When you have a working knowledge of economics, it’s like having a mild super power. For example, I use my knowledge of economics to avoid speeding tickets. I assume the local law enforcement agencies have limited funding and can’t be everywhere at the same time. That tells me, fairly reliably, when I can speed without detection and when I can’t.I think his analysis there misses the important technological innovation that comes with speed cameras: the road to the airport is exactly where I'd put speed cameras rather than actual police: they extract revenues from folks who are scared of missing their flights but without generating the kind of political backlash that might come from making too many people miss their flights. I hope Scott Adams has a decent radar detector and a speed camera overlay on his GPS.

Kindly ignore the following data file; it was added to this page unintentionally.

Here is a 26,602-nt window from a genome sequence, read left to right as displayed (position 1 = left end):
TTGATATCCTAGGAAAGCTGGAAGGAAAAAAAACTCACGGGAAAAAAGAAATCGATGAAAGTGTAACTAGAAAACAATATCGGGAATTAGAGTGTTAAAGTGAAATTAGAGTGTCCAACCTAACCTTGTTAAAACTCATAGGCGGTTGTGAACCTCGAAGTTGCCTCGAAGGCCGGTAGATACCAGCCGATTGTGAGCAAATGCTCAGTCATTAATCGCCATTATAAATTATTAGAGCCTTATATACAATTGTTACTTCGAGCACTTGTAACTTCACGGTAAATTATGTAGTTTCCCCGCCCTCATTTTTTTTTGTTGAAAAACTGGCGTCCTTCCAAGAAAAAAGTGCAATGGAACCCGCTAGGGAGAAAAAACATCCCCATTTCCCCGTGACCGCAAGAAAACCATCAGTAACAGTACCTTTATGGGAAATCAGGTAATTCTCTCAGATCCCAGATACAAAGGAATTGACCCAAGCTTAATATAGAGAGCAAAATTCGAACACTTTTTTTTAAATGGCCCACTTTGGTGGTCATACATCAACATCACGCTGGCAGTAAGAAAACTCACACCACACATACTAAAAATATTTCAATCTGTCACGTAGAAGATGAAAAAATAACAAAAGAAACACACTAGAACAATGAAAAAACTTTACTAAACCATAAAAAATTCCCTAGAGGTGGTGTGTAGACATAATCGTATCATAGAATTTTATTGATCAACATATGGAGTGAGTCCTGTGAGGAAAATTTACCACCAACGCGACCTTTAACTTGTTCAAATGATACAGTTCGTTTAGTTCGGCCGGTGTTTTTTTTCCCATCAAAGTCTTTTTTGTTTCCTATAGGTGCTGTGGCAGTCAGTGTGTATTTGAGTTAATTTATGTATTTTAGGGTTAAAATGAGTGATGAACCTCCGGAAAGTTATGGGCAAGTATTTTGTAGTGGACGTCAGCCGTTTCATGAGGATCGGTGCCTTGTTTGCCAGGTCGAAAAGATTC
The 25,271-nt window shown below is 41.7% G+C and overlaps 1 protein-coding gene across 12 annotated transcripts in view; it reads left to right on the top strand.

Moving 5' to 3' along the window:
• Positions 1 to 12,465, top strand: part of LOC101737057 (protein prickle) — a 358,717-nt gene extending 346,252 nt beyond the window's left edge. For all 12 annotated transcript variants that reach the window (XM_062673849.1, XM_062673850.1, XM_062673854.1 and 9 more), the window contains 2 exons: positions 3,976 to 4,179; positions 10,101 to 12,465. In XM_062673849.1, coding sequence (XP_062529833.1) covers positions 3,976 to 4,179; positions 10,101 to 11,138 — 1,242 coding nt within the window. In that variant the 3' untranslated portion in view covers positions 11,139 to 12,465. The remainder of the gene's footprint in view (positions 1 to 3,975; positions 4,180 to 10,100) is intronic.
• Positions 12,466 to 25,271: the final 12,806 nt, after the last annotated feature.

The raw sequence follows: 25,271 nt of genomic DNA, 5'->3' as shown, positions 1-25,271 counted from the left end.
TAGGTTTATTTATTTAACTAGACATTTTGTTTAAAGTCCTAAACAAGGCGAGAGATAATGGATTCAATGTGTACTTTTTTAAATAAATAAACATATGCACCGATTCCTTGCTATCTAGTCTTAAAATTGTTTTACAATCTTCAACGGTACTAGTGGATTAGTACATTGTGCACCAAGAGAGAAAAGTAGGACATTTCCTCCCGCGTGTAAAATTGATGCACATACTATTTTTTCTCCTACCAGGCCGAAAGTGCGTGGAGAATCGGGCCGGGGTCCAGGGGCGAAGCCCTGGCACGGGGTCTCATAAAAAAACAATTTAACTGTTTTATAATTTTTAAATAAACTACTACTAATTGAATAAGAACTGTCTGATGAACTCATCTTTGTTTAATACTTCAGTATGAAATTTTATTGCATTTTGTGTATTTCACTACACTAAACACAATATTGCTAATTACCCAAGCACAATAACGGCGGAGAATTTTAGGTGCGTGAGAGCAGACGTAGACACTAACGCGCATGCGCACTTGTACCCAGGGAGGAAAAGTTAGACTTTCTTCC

It's often safe to speed, and failing to speed can also get you pulled over.
Back to Scott Adams:
My reason for majoring in economics in college was to understand how the world works, so I would be more equipped to navigate in it. I think it was a good choice. Has your college major given you any mild super powers?This ought to be front and centre on our Economics Department enrolment handbook. Take economics, get a mild superpower. Dilbert says so, so it must be true (Jedi mind trick hand wave...).